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Field pansy (Viola rafinesquii)), also called Johnnyjumpup violet, is a winter annual with erect freely branched stems growing 1⁄2 to 5 inches tall. The leaves are borne alternately on the stem with prominent dissected stipules (basal appendages). Flowers are borne on prominent stalks from the upper nodes. Flower petals may be white with blue veins or entirely bluish to bluish-violet. They appear like a miniature common violet flower.
Winter annual broadleaf weeds germinate in the fall or winter and grow during any warm weather, which may occur in the winter, but otherwise remain somewhat dormant during the winter. They resume growth and produce seed in the spring and die as temperatures increase in late spring and early summer. They quickly invade thin turf areas especially where there is good soil moisture. Shade may also encourage growth. Many have a prostrate growth habit and are not affected by mowing. A dense, vigorous turf is the best way to reduce the encroachment of winter annual weeds. First, select adapted turfgrass cultivars for your area and then properly fertilize, mow, and water to encourage dense growth.
|Herbicide and Formulation||Amount of Formulation per 1,000 sq ft||Amount of Formulation per Acre||Pounds Active Ingredient per Acre|
|Preemergence and Postemergence Control|
|mesotrione, MOA 27 (4 SC) (Tenacity)||0.092 to 0.183 fl oz||4 to 8 fl oz||0.125 to 0.25|
|Precaution and Remarks: Use on residential turf, golf courses (not greens) and sod farms for pre- and postemergence weed control. Tolerant turfgrasses include St. Augustinegrass, centipedegrass, tall fescue, fine fescue, Kentucky bluegrass, and perennial ryegrass. Add a nonionic surfactant and repeat application after 2 to 3 weeks for improved postemergence control. Tank mix with prodiamine 65 WG for extended preemergence grassy weed control. Can be applied at seeding to all tolerant grasses except fine fescue. After turf germination, wait 4 weeks or until turf has been mowed twice before making a postemergence application. Also controls henbit, chickweed, dandelion, white clover, Florida betony, Florida pusley, ground ivy, oxalis, wild violet, creeping bentgrass, and yellow nutsedge.|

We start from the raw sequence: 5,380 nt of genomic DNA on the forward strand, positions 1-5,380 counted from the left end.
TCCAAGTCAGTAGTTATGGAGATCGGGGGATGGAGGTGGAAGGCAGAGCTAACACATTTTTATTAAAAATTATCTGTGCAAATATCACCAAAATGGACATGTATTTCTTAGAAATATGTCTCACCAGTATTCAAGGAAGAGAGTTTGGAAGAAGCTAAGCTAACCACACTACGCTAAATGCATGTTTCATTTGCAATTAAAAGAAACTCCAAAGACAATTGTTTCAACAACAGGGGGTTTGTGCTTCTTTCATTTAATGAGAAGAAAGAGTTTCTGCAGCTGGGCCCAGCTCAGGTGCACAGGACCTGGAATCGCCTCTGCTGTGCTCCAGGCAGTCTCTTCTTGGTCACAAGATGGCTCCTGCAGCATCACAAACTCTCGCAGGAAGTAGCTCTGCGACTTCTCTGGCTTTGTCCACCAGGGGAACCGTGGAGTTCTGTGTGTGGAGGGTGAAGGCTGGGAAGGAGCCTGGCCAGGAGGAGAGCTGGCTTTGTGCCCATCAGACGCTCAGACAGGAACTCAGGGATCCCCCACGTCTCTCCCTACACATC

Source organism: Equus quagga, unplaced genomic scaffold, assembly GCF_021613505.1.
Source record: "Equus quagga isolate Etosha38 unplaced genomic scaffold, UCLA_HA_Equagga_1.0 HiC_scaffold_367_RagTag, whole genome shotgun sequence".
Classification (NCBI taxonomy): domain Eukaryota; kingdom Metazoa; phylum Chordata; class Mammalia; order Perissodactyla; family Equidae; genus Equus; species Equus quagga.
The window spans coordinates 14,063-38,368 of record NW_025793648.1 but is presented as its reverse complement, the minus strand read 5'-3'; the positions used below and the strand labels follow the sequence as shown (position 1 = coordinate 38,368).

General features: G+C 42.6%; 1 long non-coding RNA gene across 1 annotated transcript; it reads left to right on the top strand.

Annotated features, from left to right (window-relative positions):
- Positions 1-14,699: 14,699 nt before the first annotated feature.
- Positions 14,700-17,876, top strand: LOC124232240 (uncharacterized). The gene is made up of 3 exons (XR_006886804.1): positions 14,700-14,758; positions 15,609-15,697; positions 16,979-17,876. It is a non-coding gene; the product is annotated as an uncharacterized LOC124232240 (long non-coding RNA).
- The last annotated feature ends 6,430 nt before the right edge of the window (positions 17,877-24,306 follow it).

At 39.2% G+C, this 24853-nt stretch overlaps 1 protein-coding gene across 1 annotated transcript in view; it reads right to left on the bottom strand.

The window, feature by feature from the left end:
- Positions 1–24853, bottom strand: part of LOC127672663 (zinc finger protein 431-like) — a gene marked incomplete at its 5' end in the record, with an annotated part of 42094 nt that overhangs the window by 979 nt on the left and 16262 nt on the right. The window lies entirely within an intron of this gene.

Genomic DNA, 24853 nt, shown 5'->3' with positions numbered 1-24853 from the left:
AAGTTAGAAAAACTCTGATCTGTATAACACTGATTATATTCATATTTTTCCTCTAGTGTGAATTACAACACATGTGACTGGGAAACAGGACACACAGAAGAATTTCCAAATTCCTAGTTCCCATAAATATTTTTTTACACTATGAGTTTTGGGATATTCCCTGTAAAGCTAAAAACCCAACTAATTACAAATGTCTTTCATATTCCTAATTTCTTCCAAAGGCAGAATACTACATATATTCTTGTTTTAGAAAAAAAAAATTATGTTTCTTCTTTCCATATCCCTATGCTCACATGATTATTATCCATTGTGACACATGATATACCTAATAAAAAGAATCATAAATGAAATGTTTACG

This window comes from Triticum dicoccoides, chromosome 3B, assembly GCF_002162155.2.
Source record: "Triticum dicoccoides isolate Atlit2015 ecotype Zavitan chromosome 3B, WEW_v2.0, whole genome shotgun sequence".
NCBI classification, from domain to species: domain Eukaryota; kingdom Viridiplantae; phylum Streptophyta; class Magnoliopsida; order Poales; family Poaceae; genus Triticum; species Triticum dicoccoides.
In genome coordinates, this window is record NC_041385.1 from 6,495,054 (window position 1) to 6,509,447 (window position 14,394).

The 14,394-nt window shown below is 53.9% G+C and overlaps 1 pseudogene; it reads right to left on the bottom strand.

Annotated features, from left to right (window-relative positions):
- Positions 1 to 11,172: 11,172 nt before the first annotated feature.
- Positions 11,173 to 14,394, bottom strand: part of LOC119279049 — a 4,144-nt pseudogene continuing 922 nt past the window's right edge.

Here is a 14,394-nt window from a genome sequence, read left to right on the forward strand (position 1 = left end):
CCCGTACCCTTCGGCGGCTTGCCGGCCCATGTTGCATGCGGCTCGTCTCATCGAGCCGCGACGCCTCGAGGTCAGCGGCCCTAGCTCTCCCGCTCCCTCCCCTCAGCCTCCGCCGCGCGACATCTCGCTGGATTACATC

|[sulfentrazone + prodiamine], MOA 14 + 3 (4 SC) (Echelon)||0.184 to 0.826 fl oz||0.5 to 2.25 pt||0.25 to 1.125|
|Precaution and Remarks: For use in residential and institutional lawns, athletic fields, sod farms, golf course fairways and roughs, roadsides, utility right-of-ways, railways, and industrial areas. Apply to turf following a second mowing if a good root system has been established. Apply up to 12 fluid ounces per acre to bentgrass at 0.5 inch or higher, fine fescue, and perennial ryegrass. Apply 18 to 24 fluid ounces per acre to perennial bluegrass, tall fescue, and all warm season grasses except St. Augustinegrass (do not apply) and bermudagrass (apply 18 to 36 fluid ounces per acre). For sod production, apply 6 months after establishment, and do not harvest within 3 months. Do not apply with adjuvants or surfactants. [Sulfentrazone + prodiamine should not be applied to cool-season turf with N-containing fertilizers unless some short-term discoloration is tolerable.|
- GROWTH SEASON / LIFE CYCLE
- winter annual weed
- GROWTH HABIT
- prostrate, spreading or upright
- LEAFLET NUMBER
- LEAF MARGIN
- serrated / toothed
- LEAF HAIRS
- LEAF / LEAFLET SHAPE
- oval / egg-shaped / elliptical
- LEAF WIDTH
- basal - 0.75 to 1.5" (19 - 38 mm); upper leaves 0.5" (13 mm)
- LEAF ARRANGEMENT
- ROOT TYPE
- FLOWER COLOR
- blue / purple; white; yellow